Making Kindle friendly files

I’ve been working on various options for publishing my books to Amazon.

For a print copy there’s Create Space which looks fairly straightforward and easy to use.  Charges to be distributed outside of Amazon, and gives a horrible royalty at that point (though sadly one not too far from the mark of what every royalty would be if I went traditional publishing.  I won’t say I’m self-publishing for the money, self pub has it’s own drawbacks, but I won’t say the big guys’ under 5% rates weren’t insulting enough to be a factor).

For electronic publishing it looks like I would need an ISBN for Apple iBooks.  Unfortunate as I’d like to be published there, but don’t have us$250 for ISBNs (us$125 singly or us$250 for 10.  I’ve got 4 books I’d like to publish.  And do plan to write more).  So looks like being there is a bit back burner – bummer since that’s my favourite eBook store.  Kobo, which I’d never heard of, and the Nook I can just upload an ePUB generated by Pages ’09 and they’re happy so I’ll be doing that.  Amazon, well, suffice to say Amazon’s a little different.

Amazon has its KDP program.  No big deal, right?  I can upload .doc, .pdf, .epub, or .html to it.  Yes, and it comes out kind of weird.  Okay, so it looks like they use their own thing:  .mobi.  What can make .mobi?  Amazon’s software, KindleGen – not impressive.  A program called Calibre – easy to use though not written with non-computer geeks in mind (luckily I can fake it) as all too much FOSS stuff is these days, and its .mobi output is awful:  Assuming Amazon will let you upload it (frequently gives an error message) you wind up with insane word wrap!  Finally there’s a plugin for Adobe InDesign CS4-6 which allows export to Kindle.  Like many Adobe products it is, just a moment while I consult a thesaurus – I need an antonym, ah looks like non-intuitive will have to do despite lacking poetry, but then again so is InDesign.

Because it was no easy task I’m going to give some simple steps for what to do.

First off, have a .doc or .docx file. And be prepared to make adjustments.

Fire up InDesign, tell it you’re making a Document.  Set it to Digital Publishing, then select Kindle from the appropriate drop down.

Okay, from here it’s easy, just stupid.  Click file, then PLACE.  Not import, gods no, of course not.  Why would it be Import!?  Place is the only sensible term for doing what we’re about to do!  Find your doc file.  PDF works too I imagine, but that was … different and I didn’t like it.

Where’s the document?!  Notice your cursor looks funny?  Click the blank page in front of you.  Don’t worry where, it doesn’t seem to make a lick of difference.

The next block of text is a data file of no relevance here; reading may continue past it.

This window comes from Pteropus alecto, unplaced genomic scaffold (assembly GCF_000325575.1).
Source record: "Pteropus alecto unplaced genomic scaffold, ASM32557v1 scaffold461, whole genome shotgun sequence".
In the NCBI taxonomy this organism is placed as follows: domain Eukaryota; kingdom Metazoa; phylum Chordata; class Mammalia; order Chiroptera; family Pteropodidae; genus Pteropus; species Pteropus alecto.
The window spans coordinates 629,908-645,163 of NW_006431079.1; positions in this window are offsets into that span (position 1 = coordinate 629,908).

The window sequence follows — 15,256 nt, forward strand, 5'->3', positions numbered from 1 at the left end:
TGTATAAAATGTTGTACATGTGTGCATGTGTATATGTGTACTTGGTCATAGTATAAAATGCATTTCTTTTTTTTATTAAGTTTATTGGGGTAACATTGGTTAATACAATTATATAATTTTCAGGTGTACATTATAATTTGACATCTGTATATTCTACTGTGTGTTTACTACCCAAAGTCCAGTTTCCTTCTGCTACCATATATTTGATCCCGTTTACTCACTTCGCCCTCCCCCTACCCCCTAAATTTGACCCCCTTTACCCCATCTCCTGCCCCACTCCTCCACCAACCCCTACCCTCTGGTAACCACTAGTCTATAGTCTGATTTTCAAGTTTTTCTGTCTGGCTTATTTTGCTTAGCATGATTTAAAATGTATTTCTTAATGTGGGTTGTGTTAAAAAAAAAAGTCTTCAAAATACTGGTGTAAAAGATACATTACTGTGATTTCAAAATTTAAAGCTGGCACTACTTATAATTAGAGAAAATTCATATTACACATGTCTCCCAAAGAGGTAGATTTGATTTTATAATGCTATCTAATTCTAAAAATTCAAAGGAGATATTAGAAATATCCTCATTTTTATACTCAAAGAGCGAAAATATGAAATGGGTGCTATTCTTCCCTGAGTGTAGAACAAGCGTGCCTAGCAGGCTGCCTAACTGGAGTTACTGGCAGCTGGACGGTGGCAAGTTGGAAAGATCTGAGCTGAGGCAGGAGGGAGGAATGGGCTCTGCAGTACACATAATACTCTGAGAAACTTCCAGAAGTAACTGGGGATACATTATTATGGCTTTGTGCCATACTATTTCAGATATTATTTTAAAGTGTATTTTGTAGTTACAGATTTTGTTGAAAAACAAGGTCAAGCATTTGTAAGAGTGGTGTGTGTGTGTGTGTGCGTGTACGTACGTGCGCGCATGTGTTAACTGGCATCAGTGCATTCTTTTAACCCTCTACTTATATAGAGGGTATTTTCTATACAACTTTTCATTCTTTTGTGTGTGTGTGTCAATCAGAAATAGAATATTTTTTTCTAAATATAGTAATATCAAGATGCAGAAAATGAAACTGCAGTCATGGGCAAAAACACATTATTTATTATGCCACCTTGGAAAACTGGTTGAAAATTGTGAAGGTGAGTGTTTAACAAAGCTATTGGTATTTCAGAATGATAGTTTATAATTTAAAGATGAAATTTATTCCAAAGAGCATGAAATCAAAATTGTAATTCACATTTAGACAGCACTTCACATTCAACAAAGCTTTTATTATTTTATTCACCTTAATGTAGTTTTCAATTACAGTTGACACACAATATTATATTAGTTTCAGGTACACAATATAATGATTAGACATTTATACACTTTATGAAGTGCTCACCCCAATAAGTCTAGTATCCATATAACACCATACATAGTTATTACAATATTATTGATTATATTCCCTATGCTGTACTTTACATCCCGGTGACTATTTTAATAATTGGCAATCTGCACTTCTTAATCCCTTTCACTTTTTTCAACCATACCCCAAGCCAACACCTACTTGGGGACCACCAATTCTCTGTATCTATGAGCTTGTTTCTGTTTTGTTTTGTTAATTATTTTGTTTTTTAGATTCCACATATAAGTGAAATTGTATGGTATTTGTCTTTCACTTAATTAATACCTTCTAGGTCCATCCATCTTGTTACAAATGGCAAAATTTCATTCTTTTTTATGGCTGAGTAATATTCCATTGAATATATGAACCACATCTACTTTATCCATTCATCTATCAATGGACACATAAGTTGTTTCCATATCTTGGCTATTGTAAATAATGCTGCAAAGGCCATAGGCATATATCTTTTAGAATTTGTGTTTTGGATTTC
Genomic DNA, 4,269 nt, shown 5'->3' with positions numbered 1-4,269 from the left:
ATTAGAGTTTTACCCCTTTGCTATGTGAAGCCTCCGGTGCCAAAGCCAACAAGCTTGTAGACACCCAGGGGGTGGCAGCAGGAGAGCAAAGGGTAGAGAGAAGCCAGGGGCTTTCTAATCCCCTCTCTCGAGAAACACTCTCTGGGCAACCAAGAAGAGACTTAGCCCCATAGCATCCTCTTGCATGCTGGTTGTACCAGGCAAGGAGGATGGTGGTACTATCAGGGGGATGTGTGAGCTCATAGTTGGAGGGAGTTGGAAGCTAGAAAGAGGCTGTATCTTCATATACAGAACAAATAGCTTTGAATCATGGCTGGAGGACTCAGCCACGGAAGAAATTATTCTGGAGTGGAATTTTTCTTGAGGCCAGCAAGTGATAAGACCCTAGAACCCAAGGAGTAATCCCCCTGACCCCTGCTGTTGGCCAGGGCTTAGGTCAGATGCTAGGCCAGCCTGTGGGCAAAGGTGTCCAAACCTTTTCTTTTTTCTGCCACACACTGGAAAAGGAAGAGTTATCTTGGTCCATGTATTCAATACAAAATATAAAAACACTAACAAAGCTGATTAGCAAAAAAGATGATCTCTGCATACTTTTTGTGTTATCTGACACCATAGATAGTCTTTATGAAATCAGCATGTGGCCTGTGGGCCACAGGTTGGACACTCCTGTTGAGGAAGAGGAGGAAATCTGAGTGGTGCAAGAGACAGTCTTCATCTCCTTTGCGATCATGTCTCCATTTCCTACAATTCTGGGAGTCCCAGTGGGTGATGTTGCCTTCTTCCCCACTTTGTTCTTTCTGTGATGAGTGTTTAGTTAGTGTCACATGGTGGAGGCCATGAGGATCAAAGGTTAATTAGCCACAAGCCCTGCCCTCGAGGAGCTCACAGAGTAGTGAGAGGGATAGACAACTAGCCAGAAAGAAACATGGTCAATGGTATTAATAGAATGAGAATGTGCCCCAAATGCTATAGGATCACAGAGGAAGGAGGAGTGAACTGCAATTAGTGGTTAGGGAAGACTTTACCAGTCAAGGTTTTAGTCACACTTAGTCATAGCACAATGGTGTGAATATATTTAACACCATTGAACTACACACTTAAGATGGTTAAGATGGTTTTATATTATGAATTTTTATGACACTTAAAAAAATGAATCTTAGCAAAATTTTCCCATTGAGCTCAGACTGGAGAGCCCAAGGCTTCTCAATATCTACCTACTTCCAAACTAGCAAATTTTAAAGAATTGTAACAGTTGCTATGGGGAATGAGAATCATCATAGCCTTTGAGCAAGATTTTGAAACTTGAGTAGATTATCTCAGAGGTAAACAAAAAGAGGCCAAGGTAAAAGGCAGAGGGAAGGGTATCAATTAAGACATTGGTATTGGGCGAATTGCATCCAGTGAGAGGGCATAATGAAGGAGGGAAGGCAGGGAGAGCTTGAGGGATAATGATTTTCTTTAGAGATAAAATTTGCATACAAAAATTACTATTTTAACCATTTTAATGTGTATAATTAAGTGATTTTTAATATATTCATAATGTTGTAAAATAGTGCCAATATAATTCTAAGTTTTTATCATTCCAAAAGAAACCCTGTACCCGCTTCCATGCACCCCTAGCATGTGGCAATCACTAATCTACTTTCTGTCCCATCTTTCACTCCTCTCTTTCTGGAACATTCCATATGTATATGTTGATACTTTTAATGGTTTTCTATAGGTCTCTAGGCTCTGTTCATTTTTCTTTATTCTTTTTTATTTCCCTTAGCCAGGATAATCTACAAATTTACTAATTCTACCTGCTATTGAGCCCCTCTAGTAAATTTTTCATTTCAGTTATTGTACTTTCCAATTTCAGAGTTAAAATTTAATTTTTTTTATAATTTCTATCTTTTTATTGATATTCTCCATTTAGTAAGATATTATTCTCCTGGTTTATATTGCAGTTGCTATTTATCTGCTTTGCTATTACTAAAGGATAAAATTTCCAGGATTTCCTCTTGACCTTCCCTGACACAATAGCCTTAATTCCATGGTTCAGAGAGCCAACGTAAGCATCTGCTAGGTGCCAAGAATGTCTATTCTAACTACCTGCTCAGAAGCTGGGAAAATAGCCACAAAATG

There!  Your document is ready!  Or is it?

It doesn’t import auto-indent settings correctly.  Why?  One word:  Adobe.

You could do all manner of things to fix this, but the easiest is this:

Pray you set separate styles for things that oughtn’t have been auto-indented.  If you didn’t, you just have to add/remove indents by hand.  Luckily there’s the ability to do it via selection tool.

Now for those of us with styles for everything, go to the top and click Type.  Go down to Paragraph Styles.

An ugly little box pops up with a list of all your Styles.  Hurray, now what?  Where’s the edit option?  It’s in a right click menu.  God knows why.

There.  Edit all the styles that should (or shouldn’t.  Two books in a row, one imported with, the other without.  Explain THAT one!) be auto indented and fix the indents.  This will fix it for all the text with that style, which if you remembered to set that when you made the document in the first place means you’re all set.

When finished, click file, click Export for Kindle, enjoy what SHOULD be a good mobi file.

There’re some quirks that can happen with the title page so you might have to adjust some here and there so don’t forget to preview your file.

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3 thoughts on “Making Kindle friendly files

  1. Addendum: also looks like in order to have a table of contents you have to create a blank page and insert one. The options for this are pretty basic, so if you’re used to making them in Word or Pages, you’re set. It doesn’t seem to think right in terms of one already made by the wird processor so the only good you’re doing yourself there is having a place to drop the InDesign made ToC.

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  2. Another addendum: Looks like Apple may not require an ISBN last I read their FAQ. I’m waiting for a response to my query for clarification. Regardless, Smashwords now accepts EPUB directly and can provide an ISBN for free that you can use for all your ePUB titles, including iBooks (or let them distribute it to iBooks … though I don’t much like their terms for that and so shan’t be using it).

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  3. Pingback: How to self-publish | The "Professional" Blog of J. M. Brink

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